The Brady-Garoppolo dynamic has deserved close observation in recent weeks because it gives fascinating insight into how the greatest quarterback of his generation deals with his own football mortality.
The four-game sabbatical is temporary. But Brady’s distress last week after missing the Bears game, saying he “only had so many games left” to play, his discomfort with not being able to physically lead the team that day and the unbridled practice intensity he’s shown (25-for-25 on a Friday in an intrasquad scrimmage), plus his apparent impatience to get into the damn game last week against Carolina all combined to show just how hard this is for Brady.
It’s not necessarily even about Garoppolo. It’s about someone other than Brady squatting in Brady’s huddle and leading his offense. So it was good that Brady articulated his support of Garoppolo both as a person and as a player.
Brady can be both beside himself about Garoppolo playing quarterback instead of him and still like the kid and hope for the best. Ignoring the former with “all is well” blinders on is missing out an opportunity to observe the mindset of one of the NFL’s all-time greatest players and what exactly made him great.
BRIGHTON – It’s been a summer brimming with anticipation for Bruins players and management alike with the prospect of moving into a new, state-of-the-art practice facility.
The Bruins contingent hosted Jimmy Vesey at their new Warrior Ice Arena home a couple of weeks ago and the B’s players christened the ice by kicking off their informal captain’s practices on Monday morning.
Torey Krug, David Krejci, Adam McQuaid, John-Michael Liles, Noel Acciari and Frank Vatrano all hit the ice to work with a local goaltender and went through skating drills for the hour-plus to get the blood pumping. Krejci left the ice after roughly 15 minutes as he recovers from left hip surgery, but was still left excited at the prospect of practicing in the new digs after spending his entire Bruins career with Ristuccia Arena in Wilmington as their practice home.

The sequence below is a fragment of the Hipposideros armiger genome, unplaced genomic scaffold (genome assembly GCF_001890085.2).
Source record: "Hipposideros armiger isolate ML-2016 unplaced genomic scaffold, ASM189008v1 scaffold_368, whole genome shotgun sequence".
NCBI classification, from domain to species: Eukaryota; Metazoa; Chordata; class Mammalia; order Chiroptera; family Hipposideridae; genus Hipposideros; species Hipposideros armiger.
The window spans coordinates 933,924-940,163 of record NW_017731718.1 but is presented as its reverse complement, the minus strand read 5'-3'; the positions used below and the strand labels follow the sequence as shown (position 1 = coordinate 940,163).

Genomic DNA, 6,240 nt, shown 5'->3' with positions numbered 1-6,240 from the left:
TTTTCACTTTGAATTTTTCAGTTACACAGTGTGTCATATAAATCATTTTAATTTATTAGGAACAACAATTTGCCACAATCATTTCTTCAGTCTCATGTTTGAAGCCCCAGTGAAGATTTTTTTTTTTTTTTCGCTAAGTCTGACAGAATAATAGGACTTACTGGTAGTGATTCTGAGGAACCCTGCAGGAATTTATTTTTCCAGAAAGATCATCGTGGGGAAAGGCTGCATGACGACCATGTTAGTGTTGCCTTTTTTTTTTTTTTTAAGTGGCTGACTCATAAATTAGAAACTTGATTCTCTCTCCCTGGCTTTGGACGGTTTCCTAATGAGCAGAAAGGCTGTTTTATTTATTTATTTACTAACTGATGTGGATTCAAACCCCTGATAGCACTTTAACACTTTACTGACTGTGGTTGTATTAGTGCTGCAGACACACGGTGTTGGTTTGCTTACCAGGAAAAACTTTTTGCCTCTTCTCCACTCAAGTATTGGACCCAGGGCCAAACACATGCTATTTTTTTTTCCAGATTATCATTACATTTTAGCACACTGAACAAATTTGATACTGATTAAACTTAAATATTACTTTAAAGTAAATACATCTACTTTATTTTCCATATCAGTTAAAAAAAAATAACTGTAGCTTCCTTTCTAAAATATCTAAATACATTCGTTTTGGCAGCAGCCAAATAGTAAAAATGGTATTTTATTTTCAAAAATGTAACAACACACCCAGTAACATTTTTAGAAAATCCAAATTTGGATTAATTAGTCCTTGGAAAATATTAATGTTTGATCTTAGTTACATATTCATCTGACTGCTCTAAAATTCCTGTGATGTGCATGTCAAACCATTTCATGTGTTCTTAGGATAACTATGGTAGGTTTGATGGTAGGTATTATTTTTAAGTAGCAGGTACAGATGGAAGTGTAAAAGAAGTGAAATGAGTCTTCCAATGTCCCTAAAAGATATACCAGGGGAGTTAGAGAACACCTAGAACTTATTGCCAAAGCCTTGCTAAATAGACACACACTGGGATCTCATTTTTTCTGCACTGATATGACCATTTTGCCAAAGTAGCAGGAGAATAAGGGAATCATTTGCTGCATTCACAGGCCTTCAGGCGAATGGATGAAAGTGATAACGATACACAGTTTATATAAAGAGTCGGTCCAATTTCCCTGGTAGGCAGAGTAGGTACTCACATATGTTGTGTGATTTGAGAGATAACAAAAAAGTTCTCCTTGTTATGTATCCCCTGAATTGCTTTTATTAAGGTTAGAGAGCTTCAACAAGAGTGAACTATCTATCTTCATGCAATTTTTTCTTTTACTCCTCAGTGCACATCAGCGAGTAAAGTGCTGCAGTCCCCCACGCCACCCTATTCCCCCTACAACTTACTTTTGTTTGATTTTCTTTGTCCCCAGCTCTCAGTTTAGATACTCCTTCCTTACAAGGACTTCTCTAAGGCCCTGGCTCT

The arena doesn’t officially open until the Bruins and New Balance hold a grand opening on Sept. 8, but color several Bruins veterans impressed.
“It’s beautiful. It’s great. It’s a little bit different than Wilmington,” said Krejci. “You guys will get a chance to see it next week, but it’s pretty cool.”
The captain’s practices will continue in earnest with more Bruins players joining the group as the calendar gets closer to the start of training camp. The expectation is that all of the B’s skaters will be wholly impressed with the new facility.
Clearly, it’s got all the bells and whistles of a new rink, and the closer proximity is a bonus for Bruins players that these days live in and around Boston rather than in the distant suburbs.
There's even the distinct possibility in the not-so distant future that the Bruins could start holding game day morning skates at the practice facility rather than at the Garden. It's something already done in Montreal, where the Habs have a similar setup with their practice rink in Brossard, just outside of the city.
“It’s beautiful. For the guys that have been the scenes and doing all the work in Wilmington all of these years, it’s great for them to be a part of this and move into a new building,” said Krug. “I’m fortunate to be here and be a part of it. That’s exciting.”
Krug joked that being an early arriver at Warrior Arena doesn’t guarantee him one of the big lockers in the dressing room once training camp gets going: “I’m pretty sure Zee [captain Zdeno Chara] will kick me out of whatever stall I picked. It’s obviously exciting to be one of the first guys skating on this ice.”